It’s great that the campus is becoming so well connected between organizations, offices, and administration so students can get help.

It’s essential. If there is at least one person that you know, even if it’s just a random question, it’s easier. Some students feel uncomfortable entering an office and bothering someone, but now I’m saying that’s my job. Come bother me, ask me questions. It could be something I have no idea about, but I can ensure students that I will find out that information. You don’t have to sit in your room and be unhappy. You can send an email or enter our office and feel like you’re not interrupting.

Other than student advocacy, what are your plans for educational partnerships?

Educational partnerships are the programs and initiatives we develop with outreach to faculty. I am taking on a bigger position with LLC’s and how we can move the program forward. I look at what other campuses are doing, what other LLC’s we can expand to, and how to get faculty engaged in the residence halls.

What positions in Residential Life do you oversee?

I’m supervised by the Associate Dean of Residential Life, Nicole McGrath. I directly oversee the two Area Coordinators and the LLC Coordinator. Under them are the Graduate Residential Directors and Resident Assistants.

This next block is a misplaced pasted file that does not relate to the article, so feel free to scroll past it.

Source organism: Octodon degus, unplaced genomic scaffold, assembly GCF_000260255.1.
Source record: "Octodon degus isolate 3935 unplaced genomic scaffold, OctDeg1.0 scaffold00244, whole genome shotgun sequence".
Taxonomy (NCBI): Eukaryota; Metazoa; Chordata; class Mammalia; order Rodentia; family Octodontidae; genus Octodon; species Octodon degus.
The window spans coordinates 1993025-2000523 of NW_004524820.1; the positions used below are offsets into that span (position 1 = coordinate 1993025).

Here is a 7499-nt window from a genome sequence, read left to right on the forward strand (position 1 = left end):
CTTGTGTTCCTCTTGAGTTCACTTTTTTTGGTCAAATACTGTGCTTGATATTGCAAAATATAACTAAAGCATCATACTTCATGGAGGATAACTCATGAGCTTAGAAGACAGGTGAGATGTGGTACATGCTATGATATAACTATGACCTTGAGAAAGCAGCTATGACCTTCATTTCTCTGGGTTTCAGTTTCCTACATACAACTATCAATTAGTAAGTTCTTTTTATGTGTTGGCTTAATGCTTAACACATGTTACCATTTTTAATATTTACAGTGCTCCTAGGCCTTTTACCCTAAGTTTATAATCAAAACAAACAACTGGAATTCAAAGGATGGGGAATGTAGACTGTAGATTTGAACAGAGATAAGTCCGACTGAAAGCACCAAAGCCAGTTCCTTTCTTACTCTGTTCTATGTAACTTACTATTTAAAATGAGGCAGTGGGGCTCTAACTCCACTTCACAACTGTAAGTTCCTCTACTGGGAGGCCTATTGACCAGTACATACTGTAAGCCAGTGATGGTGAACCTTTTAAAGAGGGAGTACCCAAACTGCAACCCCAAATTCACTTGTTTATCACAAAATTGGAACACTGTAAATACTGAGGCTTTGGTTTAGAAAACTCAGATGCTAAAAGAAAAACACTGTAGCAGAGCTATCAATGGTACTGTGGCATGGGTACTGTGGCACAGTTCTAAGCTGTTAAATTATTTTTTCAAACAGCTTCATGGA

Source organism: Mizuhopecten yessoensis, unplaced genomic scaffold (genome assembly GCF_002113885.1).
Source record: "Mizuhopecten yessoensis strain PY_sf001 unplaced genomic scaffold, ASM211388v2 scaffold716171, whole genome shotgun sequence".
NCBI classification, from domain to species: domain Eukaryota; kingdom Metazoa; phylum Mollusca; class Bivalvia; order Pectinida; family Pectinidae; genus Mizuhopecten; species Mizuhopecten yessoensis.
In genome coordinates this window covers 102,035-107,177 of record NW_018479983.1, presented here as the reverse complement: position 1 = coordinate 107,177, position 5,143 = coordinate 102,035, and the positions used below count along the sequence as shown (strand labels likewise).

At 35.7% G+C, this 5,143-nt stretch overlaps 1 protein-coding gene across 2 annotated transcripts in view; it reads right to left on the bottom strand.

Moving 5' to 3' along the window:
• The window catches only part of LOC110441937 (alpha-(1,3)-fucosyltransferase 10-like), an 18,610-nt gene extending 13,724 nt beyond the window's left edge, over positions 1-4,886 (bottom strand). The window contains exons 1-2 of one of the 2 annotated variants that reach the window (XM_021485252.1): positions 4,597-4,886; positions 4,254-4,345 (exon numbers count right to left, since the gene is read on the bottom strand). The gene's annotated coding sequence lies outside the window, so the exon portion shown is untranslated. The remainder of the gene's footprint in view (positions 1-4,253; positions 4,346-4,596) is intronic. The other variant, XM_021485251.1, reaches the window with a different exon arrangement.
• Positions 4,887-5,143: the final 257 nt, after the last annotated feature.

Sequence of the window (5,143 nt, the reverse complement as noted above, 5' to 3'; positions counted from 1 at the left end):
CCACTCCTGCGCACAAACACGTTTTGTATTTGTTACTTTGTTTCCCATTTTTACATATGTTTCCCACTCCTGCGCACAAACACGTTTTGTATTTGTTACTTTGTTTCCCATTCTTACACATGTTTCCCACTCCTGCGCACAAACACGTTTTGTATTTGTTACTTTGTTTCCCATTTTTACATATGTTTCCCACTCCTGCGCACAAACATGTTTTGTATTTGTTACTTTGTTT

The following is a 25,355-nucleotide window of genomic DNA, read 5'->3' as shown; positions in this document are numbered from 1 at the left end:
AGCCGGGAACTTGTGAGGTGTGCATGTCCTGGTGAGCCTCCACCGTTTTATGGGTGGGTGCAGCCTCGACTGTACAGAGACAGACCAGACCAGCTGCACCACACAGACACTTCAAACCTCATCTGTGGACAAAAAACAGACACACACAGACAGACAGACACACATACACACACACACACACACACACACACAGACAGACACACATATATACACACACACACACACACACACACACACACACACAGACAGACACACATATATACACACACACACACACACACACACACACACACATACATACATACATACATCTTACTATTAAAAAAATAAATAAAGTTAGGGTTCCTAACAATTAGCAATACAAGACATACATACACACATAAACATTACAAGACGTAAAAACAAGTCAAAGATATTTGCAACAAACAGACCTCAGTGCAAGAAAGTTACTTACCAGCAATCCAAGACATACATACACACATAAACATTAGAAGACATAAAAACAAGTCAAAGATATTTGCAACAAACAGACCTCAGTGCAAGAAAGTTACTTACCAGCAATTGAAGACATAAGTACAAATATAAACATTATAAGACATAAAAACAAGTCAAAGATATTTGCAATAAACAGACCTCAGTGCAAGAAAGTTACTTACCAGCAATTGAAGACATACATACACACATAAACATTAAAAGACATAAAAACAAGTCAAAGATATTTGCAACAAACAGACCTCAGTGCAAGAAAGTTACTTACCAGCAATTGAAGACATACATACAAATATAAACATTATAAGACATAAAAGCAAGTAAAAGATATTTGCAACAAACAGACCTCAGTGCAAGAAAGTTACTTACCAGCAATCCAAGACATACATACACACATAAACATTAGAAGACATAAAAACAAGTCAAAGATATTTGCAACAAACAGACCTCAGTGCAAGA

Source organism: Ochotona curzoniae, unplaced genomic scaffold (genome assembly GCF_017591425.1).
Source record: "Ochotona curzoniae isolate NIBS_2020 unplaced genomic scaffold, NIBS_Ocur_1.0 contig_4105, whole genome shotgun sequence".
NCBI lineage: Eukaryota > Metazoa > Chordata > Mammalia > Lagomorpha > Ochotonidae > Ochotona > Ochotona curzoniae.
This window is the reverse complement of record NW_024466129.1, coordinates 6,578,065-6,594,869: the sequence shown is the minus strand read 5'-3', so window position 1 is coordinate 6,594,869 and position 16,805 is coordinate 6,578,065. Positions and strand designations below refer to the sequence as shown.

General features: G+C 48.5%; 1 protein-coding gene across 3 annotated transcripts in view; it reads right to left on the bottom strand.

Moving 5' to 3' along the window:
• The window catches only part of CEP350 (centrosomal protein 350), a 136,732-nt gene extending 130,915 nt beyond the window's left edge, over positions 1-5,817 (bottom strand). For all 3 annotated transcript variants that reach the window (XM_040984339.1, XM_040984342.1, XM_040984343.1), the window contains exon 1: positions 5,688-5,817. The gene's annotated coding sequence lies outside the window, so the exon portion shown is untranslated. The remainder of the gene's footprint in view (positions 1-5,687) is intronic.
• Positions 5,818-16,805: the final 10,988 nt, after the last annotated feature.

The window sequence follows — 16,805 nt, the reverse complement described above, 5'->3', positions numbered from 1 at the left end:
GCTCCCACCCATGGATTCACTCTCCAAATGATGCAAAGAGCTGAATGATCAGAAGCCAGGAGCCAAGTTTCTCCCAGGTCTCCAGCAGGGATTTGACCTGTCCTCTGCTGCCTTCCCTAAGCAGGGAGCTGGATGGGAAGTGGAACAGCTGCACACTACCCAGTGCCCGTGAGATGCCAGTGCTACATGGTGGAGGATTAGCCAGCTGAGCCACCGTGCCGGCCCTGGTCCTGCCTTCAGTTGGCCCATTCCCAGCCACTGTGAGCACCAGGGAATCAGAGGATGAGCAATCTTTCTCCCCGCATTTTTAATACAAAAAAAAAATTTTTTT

How long have you worked at the University of New Haven?

Ten years on Sept. 3. I initially applied for the Director of Student of Activities coming from Dean College in Franklin, Ma. They had already filled that, but asked me to apply for a Residential Life position that was open. Originally I said no, but after visiting the campus, I loved it. Ten years later there is no way I would trade it for the world. I love the relationships I get to build with students. I love getting to use my counseling background and watch a community build. I tell students, “If you stick to it, you love what you do and you are passionate about it, it will pay off.”

What are your goals for this year?